An Aboriginal Gathering Place is critical to improving the complex health and wellbeing deficits faced by our Aboriginal community.

The benefits of an Aboriginal Gathering Place include:

- Increased sense of belonging and connection to culture

- Increased self-determination

- Increased health and wellbeing outcomes

- Increased mainstream awareness and valuing of Aboriginal culture

- Increased opportunities for reconciliation activities between Aboriginal and non-Aboriginal people

The City of Whittlesea consulted with more than 67 community members and the Whittlesea Reconciliation Group in compiling its 2018 feasibility study.

The Whittlesea Aboriginal Gathering Place Advisory Group (formerly the Aboriginal Gathering Place Governance Group) has met on more than a dozen occasions since 2021 to workshop project needs and refine the community vision, operating model and governance model.

Preliminary discussions have been undertaken with subject matter experts from government departments, Aboriginal Victoria and the Whittlesea Reconciliation Group to establish relationships and seek advice on partnership and funding opportunities and planning requirements.

Initial discussions have also been undertaken to ensure this project aligns with the Victorian Government's policy commitment to gathering places and self-determination, including the Korin Korin Balit-Djak policy, Treaty process and the Truth and Reconciliation Commission for Aboriginal Australians.

Consultation with the local Aboriginal community and the broader community will continue during the project's design and delivery phases.

The gathering place will offer a combination of regular, structured and planned activities, as well as unplanned activities, such as:

- Cultural strengthening and knowledge through arts, language, dancing, woodwork and other crafts, healing programs and storytelling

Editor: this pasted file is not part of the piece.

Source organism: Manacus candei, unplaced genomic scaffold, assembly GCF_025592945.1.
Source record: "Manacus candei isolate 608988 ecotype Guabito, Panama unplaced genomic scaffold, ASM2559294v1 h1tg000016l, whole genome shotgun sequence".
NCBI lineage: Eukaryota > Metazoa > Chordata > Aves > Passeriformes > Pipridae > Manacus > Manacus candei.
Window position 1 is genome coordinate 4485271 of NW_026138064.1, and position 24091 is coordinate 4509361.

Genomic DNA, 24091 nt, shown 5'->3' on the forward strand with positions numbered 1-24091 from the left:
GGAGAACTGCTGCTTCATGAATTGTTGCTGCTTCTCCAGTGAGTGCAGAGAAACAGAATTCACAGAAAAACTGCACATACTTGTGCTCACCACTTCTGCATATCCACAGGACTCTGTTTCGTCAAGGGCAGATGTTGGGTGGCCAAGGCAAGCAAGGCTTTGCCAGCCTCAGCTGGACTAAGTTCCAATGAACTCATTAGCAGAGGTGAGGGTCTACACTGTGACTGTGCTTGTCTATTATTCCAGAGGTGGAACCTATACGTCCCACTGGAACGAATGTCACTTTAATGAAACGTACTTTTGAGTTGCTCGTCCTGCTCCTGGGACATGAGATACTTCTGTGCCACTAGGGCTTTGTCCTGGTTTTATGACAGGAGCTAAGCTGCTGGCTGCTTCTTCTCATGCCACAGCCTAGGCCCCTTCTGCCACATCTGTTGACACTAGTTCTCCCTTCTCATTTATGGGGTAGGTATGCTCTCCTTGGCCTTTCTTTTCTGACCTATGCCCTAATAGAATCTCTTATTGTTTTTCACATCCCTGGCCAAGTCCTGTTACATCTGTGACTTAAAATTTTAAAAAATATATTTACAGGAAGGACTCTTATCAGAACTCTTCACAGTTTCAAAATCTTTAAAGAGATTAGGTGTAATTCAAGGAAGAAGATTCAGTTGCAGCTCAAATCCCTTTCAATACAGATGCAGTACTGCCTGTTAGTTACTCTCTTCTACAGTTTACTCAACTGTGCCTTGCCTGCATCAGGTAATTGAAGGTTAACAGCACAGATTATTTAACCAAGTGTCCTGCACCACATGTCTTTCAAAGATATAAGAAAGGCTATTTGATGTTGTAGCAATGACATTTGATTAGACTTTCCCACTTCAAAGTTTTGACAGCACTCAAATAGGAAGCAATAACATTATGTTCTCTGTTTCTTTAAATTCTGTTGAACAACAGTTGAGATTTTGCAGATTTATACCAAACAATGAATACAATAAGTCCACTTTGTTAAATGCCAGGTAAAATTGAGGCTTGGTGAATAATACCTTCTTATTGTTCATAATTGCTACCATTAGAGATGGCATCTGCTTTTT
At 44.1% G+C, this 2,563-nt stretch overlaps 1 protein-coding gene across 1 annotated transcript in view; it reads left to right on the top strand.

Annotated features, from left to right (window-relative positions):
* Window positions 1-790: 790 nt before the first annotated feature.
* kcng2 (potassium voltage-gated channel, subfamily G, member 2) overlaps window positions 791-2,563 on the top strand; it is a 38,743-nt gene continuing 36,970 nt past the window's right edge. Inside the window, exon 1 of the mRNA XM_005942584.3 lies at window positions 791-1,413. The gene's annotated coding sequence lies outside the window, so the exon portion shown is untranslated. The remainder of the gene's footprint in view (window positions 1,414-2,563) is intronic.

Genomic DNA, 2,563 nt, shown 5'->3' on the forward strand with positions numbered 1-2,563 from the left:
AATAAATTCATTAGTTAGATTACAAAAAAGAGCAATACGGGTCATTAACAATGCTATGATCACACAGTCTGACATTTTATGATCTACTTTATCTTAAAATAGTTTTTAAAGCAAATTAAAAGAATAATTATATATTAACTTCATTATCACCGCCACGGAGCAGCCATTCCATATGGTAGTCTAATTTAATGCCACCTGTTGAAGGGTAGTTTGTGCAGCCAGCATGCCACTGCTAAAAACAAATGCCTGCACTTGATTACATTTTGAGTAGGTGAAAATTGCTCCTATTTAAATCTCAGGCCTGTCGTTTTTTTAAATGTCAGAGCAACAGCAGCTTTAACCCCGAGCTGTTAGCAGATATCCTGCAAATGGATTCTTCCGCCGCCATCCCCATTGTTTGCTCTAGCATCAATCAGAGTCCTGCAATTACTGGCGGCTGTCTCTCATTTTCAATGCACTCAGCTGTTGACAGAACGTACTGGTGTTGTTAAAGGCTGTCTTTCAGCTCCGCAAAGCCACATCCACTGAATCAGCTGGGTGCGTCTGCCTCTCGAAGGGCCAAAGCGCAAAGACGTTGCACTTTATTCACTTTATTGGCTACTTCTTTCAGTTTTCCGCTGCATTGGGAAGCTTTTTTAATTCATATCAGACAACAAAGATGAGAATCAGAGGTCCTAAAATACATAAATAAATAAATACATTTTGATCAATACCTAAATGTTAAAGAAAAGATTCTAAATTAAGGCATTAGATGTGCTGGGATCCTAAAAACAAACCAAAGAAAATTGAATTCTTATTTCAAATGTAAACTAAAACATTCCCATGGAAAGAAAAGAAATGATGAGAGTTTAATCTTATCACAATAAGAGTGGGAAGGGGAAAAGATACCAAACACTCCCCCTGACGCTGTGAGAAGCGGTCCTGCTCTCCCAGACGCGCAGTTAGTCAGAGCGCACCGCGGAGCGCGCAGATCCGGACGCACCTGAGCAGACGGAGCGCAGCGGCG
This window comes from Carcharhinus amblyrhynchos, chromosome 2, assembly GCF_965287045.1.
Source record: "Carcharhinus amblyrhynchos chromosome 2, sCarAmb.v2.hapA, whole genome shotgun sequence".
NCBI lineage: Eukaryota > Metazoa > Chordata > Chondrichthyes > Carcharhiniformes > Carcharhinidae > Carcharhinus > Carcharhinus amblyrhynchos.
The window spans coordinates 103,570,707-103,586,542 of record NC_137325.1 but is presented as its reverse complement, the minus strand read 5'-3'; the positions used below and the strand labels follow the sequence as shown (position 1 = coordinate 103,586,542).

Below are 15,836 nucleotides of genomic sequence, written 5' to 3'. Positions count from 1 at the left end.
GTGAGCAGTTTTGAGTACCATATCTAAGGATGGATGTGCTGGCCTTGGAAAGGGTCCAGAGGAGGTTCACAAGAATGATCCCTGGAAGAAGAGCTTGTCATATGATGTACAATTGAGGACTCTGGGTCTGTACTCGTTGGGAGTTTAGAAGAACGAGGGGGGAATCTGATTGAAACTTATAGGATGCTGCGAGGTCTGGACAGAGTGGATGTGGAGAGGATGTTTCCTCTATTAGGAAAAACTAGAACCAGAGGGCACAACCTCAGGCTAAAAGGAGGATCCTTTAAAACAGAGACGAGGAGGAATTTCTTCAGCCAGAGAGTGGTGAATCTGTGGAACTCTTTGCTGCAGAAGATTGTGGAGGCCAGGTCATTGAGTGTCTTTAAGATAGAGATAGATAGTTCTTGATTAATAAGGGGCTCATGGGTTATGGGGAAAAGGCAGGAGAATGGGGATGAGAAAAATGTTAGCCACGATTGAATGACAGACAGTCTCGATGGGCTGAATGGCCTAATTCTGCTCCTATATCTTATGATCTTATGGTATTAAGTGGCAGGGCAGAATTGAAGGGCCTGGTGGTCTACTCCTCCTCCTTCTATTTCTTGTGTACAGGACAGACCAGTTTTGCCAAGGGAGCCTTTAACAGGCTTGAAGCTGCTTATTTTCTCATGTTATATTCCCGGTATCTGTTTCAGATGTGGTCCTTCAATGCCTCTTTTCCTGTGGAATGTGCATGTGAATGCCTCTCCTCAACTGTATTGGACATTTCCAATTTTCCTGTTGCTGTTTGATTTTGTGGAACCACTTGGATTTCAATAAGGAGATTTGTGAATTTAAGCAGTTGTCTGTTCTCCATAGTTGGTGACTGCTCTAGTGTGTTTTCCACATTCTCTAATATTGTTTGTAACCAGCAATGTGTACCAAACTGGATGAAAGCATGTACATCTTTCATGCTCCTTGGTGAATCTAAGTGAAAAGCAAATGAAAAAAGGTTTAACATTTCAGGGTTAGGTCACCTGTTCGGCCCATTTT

- Aboriginal cultural events and observance of days of cultural significance, including Sorry Day and NAIDOC Week

- Men, women and Elder-specific programs

- Sports and recreation programs and activities for people of all ages

- Youth programs such as homework clubs, afterschool programs and life skills workshops

- Aboriginal-focused meetings such as the Whittlesea Reconciliation Group and Local Aboriginal Network

The expected capital cost of the Aboriginal Gathering Place is estimated at $10 million.

The construction of the facility is contingent on a minimum $5 million investment from the State and/or Federal Governments, as outlined in Council's business case endorsed at the July 2022 council meeting.

Council will continue to advocate to the State and Federal Governments to support this invaluable initiative.

The Quarry Hills Regional Parkland has been identified as the ideal location to establish the Aboriginal Gathering Place.

In November 2022, the City of Whittlesea released a draft Quarry Hills Regional Parkland Future Directions Plan developed in partnership with the Wurundjeri Woi-wurrung Cultural Heritage Aboriginal Corporation - outlining a long-term vision for the area.

This vision includes the Aboriginal Gathering Place and plans for the Granite Hills Major Community Park.

Construction is expected to start in early 2024, with the facility expected to open in 2025, subject to funding.

How will the Aboriginal Gathering Place affect local flora and fauna?

Minimal topographical change is proposed for the construction of the Aboriginal Gathering Place to maintain the integrity of soil composition and local native flora.

The building has been designed to consider the impacts to the natural landscape, including the retention of several significant manna gums.

The existing road network, shed and depot areas all represent disturbed land. These areas will be rejuvenated to provide suitable access and convenient parking without the need for significant disturbance beyond the existing footprints.

Timeline

Concept/detailed design: December 2023

Design available for community to view: Early 2024

Construction to begin: Early to mid-2024

Facility opens: 2025